A state plan to manage future renewable energy projects in coastal waters would put the kibosh on proposed large wind farms in Buzzards Bay but open up the possibility of as many as 10 turbines in the waters around Cape Cod and almost 170 turbines southwest of Martha’s Vineyard.
“We’re the first state in the nation to conduct such a comprehensive ocean management plan,” Ian Bowles, state secretary of Energy and Environmental Affairs, said during a teleconference yesterday. A draft of the plan is set for release to the public this morning, he said.
The ocean management plan is designed to identify areas in state waters that are suitable for development or require protection. State waters extend from 1,500 feet to three miles offshore.
Under the draft plan, development of any kind would be prohibited in the Cape Cod Ocean Sanctuary off the coast of the Cape Cod National Seashore, Bowles said.
He said there are two areas suitable for commercial wind energy projects of 11 or more turbines: southwest of the Elizabeth Islands and Nomans Land, a small island three miles off Martha’s Vineyard that was once a Navy bombing range. Those areas could host up to 166 large turbines that could produce up to 600 megawatts of energy, according to the draft plan.
While developer Jay Cashman of Quincy-based Patriot Renewables could bid to build wind turbines in those areas, the three locations he has targeted off Naushon Island, Fairhaven and Dartmouth “would not be available for commercial scale wind development,” Bowles said.
The Buzzards Bay sites Cashman wants to develop are ill-suited for large wind farms because of endangered roseate terns that nest in the bay and because of the busy marine traffic in the area, Bowles said.
Despite Bowles’ assessment, Cashman said yesterday that the release of the draft plan is good news and a vindication of his contention that renewable energy projects could be developed in Buzzards Bay.
“I never actually came down with a definitive-sized project,” Cashman said.
The developer noted that he has also submitted a permit to erect a wind data collection tower on Cuttyhunk Island. Cashman said that effort puts him in a good position to erect wind turbines at the mouth of Buzzards Bay, an area that the draft plan indicates is suitable for a commercial project.
Cape Wind plan unaffected
The draft ocean management plan does not have any impact on the proposed Nantucket Sound wind farm, which would be located in federal waters if it is built. The proposal by Cape Wind Associates to build 130 turbines in the sound is currently waiting for federal approval.
The draft plan allows “community” wind energy projects but limits to 10 the number of turbines that could be sited adjacent to coastal areas represented by regional planning agencies such as the Cape Cod Commission.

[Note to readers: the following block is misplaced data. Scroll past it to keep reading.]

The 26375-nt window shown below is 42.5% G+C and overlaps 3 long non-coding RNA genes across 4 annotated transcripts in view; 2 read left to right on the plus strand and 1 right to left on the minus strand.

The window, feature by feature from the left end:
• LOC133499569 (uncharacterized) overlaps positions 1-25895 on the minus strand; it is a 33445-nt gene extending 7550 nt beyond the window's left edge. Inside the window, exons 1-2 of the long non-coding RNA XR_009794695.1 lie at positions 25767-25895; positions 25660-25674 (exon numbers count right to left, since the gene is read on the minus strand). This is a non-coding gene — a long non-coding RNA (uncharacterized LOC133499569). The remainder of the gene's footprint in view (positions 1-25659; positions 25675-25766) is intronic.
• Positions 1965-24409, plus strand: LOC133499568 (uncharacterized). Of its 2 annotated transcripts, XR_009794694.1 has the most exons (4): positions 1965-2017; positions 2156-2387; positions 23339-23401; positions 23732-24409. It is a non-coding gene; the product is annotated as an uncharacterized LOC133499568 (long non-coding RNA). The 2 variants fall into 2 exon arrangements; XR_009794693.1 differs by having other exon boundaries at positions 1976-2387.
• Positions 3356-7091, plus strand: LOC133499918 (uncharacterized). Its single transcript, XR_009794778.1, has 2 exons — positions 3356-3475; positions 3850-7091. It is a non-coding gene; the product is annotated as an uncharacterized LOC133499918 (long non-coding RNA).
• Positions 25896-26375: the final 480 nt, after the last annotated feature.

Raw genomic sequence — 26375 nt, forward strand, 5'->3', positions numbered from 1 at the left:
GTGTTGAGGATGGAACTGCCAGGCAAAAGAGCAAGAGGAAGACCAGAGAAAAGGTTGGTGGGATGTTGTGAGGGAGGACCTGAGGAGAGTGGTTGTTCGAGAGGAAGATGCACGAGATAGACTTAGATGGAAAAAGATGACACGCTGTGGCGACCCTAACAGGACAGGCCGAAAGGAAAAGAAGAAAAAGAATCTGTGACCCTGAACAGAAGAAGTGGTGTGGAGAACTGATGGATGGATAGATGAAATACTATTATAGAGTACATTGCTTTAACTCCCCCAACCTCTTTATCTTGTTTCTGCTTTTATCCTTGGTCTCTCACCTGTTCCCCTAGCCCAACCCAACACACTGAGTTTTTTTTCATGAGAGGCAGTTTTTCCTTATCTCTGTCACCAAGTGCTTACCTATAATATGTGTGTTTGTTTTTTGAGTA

On the Cape, officials representing towns that border Cape Cod Bay said they were unaware of any plans to build turbines off their shores.
“We certainly don’t see that on the horizon at all right now,” said Jon Fuller, chairman of the Orleans Board of Selectmen.
The bay waters from Wellfleet Harbor to the Brewster flats are among the local areas where few conflicts between renewable energy projects and animal habitat are mapped.
Also seemingly clear of conflicts is an area north of Sandy Neck off the coast of Barnstable.
Town officials and the Cape Cod Commission would have to sign off on any projects in adjacent waters, Bowles said.
Officials on Martha’s Vineyard said they were looking forward to more information on the plan and its impact.
“I’m glad that they were thinking along the lines of community wind development, but I wish they didn’t limit that,” said David McGlinchey, executive director of the Vineyard Energy Project, a nonprofit advocacy group for energy efficiency and renewable energy on the island.
“We believe very strongly that a community living with large wind turbines should also receive benefits from them,” he said.
Gay Head tribe skeptical
The Wampanoag Tribe of Gay Head continues to work with the state on its own marine energy development concerns, according to tribal historic preservation officer Bettina Washington.
When asked during a meeting on the draft plan to indicate what areas around the Vineyard were culturally significant to the tribe, Washington said she drew a big circle around the entire island.
“This is such a unique area,” she said yesterday. “There’s nowhere else I can think of where you can see the sun rise out of the water and you can see the sun set on the water.”
The tribe is sensitive to the region’s need for clean, affordable energy, Washington said. “We just need to be careful culturally, aesthetically,” she said.
with permission, Cape Cod Times
by Patrick Cassidy